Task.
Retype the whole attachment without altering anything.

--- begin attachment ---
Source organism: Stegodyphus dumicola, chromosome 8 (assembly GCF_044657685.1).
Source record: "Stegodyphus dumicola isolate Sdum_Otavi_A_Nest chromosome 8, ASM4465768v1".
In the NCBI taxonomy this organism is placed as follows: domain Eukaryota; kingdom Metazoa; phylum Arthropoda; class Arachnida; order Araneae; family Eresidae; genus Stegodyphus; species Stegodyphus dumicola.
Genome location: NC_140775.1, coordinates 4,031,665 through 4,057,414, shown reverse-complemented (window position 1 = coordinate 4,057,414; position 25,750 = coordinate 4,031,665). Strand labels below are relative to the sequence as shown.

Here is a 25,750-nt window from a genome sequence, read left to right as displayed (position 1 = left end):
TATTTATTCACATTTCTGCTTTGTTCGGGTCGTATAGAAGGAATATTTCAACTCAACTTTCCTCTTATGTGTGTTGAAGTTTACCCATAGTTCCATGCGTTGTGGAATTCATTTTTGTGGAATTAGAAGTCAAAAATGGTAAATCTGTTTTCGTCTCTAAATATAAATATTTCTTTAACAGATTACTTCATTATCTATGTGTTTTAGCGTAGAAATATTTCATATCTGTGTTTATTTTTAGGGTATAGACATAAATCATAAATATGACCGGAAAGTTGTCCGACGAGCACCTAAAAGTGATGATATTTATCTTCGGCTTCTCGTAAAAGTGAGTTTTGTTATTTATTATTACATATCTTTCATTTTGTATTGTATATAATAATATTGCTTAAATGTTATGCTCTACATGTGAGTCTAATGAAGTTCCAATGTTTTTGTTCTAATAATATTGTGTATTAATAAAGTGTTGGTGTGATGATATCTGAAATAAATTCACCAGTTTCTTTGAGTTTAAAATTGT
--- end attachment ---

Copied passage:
Source organism: Stegodyphus dumicola, chromosome 8 (assembly GCF_044657685.1).
Source record: "Stegodyphus dumicola isolate Sdum_Otavi_A_Nest chromosome 8, ASM4465768v1".
In the NCBI taxonomy this organism is placed as follows: domain Eukaryota; kingdom Metazoa; phylum Arthropoda; class Arachnida; order Araneae; family Eresidae; genus Stegodyphus; species Stegodyphus dumicola.
Genome location: NC_140775.1, coordinates 4,031,665 through 4,057,414, shown reverse-complemented (window position 1 = coordinate 4,057,414; position 25,750 = coordinate 4,031,665). Strand labels below are relative to the sequence as shown.

Here is a 25,750-nt window from a genome sequence, read left to right as displayed (position 1 = left end):
TATTTATTCACATTTCTGCTTTGTTCGGGTCGTATAGAAGGAATATTTCAACTCAACTTTCCTCTTATGTGTGTTGAAGTTTACCCATAGTTCCATGCGTTGTGGAATTCATTTTTGTGGAATTAGAAGTCAAAAATGGTAAATCTGTTTTCGTCTCTAAATATAAATATTTCTTTAACAGATTACTTCATTATCTATGTGTTTTAGCGTAGAAATATTTCATATCTGTGTTTATTTTTAGGGTATAGACATAAATCATAAATATGACCGGAAAGTTGTCCGACGAGCACCTAAAAGTGATGATATTTATCTTCGGCTTCTCGTAAAAGTGAGTTTTGTTATTTATTATTACATATCTTTCATTTTGTATTGTATATAATAATATTGCTTAAATGTTATGCTCTACATGTGAGTCTAATGAAGTTCCAATGTTTTTGTTCTAATAATATTGTGTATTAATAAAGTGTTGGTGTGATGATATCTGAAATAAATTCACCAGTTTCTTTGAGTTTAAAATTGT